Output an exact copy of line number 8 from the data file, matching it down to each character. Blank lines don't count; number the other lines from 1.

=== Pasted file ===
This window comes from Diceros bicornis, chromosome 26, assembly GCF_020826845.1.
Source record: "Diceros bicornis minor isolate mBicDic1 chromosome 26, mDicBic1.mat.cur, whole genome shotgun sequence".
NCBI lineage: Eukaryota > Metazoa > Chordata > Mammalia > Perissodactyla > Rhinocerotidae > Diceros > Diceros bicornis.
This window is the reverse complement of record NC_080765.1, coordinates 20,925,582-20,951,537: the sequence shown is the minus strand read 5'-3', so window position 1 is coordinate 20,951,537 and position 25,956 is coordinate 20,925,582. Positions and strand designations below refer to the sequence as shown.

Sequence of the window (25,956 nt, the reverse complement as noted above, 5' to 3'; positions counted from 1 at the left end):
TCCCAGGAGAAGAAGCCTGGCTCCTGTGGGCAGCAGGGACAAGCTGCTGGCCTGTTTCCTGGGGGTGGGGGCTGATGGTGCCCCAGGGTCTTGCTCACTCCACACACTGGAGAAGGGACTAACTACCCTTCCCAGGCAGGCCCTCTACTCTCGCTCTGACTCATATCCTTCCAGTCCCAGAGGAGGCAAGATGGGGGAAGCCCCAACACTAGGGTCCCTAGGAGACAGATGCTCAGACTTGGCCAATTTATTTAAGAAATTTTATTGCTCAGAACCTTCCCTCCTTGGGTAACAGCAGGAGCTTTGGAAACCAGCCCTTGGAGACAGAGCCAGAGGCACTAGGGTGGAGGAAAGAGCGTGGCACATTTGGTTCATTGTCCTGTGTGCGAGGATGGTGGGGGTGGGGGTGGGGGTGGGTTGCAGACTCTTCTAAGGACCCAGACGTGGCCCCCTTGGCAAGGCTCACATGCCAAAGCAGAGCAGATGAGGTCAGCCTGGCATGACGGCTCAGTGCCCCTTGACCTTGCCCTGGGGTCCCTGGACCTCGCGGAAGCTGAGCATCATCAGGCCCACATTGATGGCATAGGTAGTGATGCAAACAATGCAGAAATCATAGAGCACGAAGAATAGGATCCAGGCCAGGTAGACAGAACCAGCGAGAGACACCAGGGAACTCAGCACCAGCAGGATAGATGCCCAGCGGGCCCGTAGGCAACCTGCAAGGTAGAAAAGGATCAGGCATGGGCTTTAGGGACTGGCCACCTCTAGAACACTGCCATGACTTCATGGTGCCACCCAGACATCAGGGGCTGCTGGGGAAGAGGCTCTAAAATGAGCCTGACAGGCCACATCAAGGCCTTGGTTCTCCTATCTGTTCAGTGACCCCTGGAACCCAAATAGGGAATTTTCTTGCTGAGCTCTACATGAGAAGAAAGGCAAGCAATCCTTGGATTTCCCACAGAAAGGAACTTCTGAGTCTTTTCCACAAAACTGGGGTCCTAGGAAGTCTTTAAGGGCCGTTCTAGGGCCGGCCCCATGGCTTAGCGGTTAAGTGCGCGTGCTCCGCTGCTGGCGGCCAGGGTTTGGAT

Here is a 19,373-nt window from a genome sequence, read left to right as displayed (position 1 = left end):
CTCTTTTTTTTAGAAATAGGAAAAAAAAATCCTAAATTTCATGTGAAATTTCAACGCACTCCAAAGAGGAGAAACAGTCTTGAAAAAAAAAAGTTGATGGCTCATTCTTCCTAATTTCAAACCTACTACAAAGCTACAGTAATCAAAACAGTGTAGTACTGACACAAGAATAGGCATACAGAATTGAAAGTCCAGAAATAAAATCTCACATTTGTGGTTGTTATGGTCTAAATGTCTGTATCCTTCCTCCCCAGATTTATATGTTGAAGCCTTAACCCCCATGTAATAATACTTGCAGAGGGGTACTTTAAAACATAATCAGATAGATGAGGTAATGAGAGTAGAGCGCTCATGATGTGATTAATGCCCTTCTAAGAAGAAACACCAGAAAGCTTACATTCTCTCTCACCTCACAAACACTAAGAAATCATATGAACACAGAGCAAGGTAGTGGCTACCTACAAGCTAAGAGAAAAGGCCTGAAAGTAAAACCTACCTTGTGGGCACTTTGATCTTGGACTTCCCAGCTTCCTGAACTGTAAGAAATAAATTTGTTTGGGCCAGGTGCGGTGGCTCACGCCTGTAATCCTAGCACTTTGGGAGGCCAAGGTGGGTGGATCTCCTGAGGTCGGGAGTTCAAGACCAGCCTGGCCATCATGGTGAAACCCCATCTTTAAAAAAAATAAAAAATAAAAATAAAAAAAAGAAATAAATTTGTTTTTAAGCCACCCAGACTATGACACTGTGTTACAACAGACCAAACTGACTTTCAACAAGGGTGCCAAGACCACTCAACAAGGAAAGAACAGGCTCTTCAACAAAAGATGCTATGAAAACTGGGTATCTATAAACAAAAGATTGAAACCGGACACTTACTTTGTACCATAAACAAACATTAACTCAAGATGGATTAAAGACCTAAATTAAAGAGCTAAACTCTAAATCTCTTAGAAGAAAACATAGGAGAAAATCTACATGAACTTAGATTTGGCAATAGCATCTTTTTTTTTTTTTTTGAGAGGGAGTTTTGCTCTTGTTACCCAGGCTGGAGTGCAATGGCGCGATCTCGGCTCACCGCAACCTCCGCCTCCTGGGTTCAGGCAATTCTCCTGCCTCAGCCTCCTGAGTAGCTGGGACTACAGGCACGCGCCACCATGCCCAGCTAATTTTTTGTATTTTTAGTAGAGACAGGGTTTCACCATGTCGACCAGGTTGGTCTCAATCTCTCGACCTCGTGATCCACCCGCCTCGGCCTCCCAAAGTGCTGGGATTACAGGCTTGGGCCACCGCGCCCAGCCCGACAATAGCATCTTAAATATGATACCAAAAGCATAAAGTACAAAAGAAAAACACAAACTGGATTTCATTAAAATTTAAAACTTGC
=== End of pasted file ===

CTCTTTTTTTTAGAAATAGGAAAAAAAAATCCTAAATTTCATGTGAAATTTCAACGCACTCCAAAGAGGAGAAACAGTCTTGAAAAAAAAAAGTTGATGGCTCATTCTTCCTAATTTCAAACCTACTACAAAGCTACAGTAATCAAAACAGTGTAGTACTGACACAAGAATAGGCATACAGAATTGAAAGTCCAGAAATAAAATCTCACATTTGTGGTTGTTATGGTCTAAATGTCTGTATCCTTCCTCCCCAGATTTATATGTTGAAGCCTTAACCCCCATGTAATAATACTTGCAGAGGGGTACTTTAAAACATAATCAGATAGATGAGGTAATGAGAGTAGAGCGCTCATGATGTGATTAATGCCCTTCTAAGAAGAAACACCAGAAAGCTTACATTCTCTCTCACCTCACAAACACTAAGAAATCATATGAACACAGAGCAAGGTAGTGGCTACCTACAAGCTAAGAGAAAAGGCCTGAAAGTAAAACCTACCTTGTGGGCACTTTGATCTTGGACTTCCCAGCTTCCTGAACTGTAAGAAATAAATTTGTTTGGGCCAGGTGCGGTGGCTCACGCCTGTAATCCTAGCACTTTGGGAGGCCAAGGTGGGTGGATCTCCTGAGGTCGGGAGTTCAAGACCAGCCTGGCCATCATGGTGAAACCCCATCTTTAAAAAAAATAAAAAATAAAAATAAAAAAAAGAAATAAATTTGTTTTTAAGCCACCCAGACTATGACACTGTGTTACAACAGACCAAACTGACTTTCAACAAGGGTGCCAAGACCACTCAACAAGGAAAGAACAGGCTCTTCAACAAAAGATGCTATGAAAACTGGGTATCTATAAACAAAAGATTGAAACCGGACACTTACTTTGTACCATAAACAAACATTAACTCAAGATGGATTAAAGACCTAAATTAAAGAGCTAAACTCTAAATCTCTTAGAAGAAAACATAGGAGAAAATCTACATGAACTTAGATTTGGCAATAGCATCTTTTTTTTTTTTTTTGAGAGGGAGTTTTGCTCTTGTTACCCAGGCTGGAGTGCAATGGCGCGATCTCGGCTCACCGCAACCTCCGCCTCCTGGGTTCAGGCAATTCTCCTGCCTCAGCCTCCTGAGTAGCTGGGACTACAGGCACGCGCCACCATGCCCAGCTAATTTTTTGTATTTTTAGTAGAGACAGGGTTTCACCATGTCGACCAGGTTGGTCTCAATCTCTCGACCTCGTGATCCACCCGCCTCGGCCTCCCAAAGTGCTGGGATTACAGGCTTGGGCCACCGCGCCCAGCCCGACAATAGCATCTTAAATATGATACCAAAAGCATAAAGTACAAAAGAAAAACACAAACTGGATTTCATTAAAATTTAAAACTTGC